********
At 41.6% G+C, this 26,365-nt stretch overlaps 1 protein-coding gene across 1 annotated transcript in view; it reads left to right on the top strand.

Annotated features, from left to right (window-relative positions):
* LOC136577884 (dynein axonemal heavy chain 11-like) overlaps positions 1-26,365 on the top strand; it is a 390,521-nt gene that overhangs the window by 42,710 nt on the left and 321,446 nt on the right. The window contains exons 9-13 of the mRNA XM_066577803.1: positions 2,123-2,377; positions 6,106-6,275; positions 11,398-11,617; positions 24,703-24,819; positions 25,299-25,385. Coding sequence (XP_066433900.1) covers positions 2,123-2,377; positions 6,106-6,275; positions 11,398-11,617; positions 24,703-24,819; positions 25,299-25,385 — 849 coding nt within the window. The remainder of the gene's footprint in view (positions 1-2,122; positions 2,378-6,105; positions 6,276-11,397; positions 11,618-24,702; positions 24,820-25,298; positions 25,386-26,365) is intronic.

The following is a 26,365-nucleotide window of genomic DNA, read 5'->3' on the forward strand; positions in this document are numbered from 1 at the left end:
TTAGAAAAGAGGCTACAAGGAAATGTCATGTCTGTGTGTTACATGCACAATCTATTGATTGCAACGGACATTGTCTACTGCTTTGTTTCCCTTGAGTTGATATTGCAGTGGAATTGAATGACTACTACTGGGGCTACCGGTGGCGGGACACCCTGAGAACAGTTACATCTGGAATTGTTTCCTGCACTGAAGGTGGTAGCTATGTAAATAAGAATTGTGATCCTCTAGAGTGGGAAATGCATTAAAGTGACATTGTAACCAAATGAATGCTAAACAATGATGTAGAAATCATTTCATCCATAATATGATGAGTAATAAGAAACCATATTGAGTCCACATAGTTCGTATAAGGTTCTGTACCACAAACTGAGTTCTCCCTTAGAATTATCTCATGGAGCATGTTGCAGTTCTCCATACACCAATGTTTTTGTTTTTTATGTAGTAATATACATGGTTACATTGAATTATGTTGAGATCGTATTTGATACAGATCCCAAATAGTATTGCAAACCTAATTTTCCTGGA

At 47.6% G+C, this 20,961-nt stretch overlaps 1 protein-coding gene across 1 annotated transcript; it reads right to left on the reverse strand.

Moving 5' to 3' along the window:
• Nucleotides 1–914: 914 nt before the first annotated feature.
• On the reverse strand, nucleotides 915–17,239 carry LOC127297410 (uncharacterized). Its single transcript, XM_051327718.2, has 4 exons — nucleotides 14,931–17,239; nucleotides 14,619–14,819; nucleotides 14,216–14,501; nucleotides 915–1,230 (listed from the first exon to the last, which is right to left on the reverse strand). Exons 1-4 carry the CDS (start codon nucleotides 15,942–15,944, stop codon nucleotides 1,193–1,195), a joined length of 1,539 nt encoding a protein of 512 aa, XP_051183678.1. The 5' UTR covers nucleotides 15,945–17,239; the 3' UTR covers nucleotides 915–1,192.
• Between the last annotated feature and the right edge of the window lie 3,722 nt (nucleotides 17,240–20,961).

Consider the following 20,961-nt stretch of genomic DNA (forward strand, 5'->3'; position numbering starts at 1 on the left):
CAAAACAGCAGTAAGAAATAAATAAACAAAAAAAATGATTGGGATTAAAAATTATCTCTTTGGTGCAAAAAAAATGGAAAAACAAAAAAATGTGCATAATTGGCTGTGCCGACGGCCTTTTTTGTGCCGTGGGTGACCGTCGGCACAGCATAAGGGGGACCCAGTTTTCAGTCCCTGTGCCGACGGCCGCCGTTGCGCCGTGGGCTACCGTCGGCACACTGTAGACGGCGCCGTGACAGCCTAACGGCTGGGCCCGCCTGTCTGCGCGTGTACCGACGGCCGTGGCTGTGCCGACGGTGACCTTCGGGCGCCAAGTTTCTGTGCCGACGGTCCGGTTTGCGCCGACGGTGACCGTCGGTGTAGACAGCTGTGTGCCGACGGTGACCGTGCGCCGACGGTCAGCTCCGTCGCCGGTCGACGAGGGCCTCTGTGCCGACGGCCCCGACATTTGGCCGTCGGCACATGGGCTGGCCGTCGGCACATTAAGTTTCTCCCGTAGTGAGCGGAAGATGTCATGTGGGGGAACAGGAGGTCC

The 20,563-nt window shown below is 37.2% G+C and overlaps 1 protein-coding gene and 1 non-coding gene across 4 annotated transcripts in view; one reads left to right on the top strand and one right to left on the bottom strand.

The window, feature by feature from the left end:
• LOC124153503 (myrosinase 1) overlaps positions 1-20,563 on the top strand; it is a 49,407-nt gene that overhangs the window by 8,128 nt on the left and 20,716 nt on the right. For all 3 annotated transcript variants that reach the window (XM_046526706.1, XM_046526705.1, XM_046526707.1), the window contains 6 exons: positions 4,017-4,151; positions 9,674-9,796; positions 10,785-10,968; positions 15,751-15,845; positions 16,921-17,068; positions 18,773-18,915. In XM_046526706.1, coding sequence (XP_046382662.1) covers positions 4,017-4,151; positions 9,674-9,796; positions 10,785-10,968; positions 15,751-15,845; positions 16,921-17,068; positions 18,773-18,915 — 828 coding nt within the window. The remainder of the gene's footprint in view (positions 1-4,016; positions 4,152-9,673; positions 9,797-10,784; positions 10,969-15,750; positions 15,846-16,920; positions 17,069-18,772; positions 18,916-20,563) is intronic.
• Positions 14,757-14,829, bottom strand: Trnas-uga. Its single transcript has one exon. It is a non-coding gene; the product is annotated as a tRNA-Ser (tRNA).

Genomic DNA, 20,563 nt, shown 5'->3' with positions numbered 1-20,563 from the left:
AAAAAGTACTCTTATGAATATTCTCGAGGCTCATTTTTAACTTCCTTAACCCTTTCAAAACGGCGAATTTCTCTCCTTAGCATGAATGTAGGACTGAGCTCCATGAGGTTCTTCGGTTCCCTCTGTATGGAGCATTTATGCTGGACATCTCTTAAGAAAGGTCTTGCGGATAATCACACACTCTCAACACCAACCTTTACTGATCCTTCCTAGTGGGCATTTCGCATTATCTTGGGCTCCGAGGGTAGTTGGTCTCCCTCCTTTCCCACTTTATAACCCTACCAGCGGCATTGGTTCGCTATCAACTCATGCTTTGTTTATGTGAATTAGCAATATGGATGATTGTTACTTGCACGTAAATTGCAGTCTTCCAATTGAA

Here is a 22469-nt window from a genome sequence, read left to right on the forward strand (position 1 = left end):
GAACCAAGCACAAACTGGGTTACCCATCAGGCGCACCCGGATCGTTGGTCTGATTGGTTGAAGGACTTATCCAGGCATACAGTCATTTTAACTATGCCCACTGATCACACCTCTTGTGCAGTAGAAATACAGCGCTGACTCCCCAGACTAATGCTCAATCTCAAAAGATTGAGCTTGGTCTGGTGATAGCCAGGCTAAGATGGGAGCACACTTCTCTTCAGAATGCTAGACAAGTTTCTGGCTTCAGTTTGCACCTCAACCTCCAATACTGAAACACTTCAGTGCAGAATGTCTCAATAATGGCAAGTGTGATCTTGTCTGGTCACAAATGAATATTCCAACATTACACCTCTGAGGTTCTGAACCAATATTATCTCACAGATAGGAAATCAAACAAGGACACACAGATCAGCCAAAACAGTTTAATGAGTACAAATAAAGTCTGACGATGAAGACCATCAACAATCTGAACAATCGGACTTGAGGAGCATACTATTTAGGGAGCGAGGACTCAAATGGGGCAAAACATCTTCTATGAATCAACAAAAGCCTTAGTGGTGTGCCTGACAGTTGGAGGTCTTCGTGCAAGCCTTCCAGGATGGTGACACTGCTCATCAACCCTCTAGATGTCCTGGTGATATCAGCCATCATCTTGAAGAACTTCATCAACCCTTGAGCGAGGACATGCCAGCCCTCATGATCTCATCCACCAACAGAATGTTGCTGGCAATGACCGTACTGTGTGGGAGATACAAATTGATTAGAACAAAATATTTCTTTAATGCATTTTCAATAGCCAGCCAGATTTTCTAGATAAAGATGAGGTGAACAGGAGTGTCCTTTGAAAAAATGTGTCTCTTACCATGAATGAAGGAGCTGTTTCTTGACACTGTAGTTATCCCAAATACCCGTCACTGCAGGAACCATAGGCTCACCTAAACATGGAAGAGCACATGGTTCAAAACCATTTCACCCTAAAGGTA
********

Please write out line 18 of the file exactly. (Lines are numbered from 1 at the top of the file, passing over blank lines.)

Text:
AAAAAGTACTCTTATGAATATTCTCGAGGCTCATTTTTAACTTCCTTAACCCTTTCAAAACGGCGAATTTCTCTCCTTAGCATGAATGTAGGACTGAGCTCCATGAGGTTCTTCGGTTCCCTCTGTATGGAGCATTTATGCTGGACATCTCTTAAGAAAGGTCTTGCGGATAATCACACACTCTCAACACCAACCTTTACTGATCCTTCCTAGTGGGCATTTCGCATTATCTTGGGCTCCGAGGGTAGTTGGTCTCCCTCCTTTCCCACTTTATAACCCTACCAGCGGCATTGGTTCGCTATCAACTCATGCTTTGTTTATGTGAATTAGCAATATGGATGATTGTTACTTGCACGTAAATTGCAGTCTTCCAATTGAA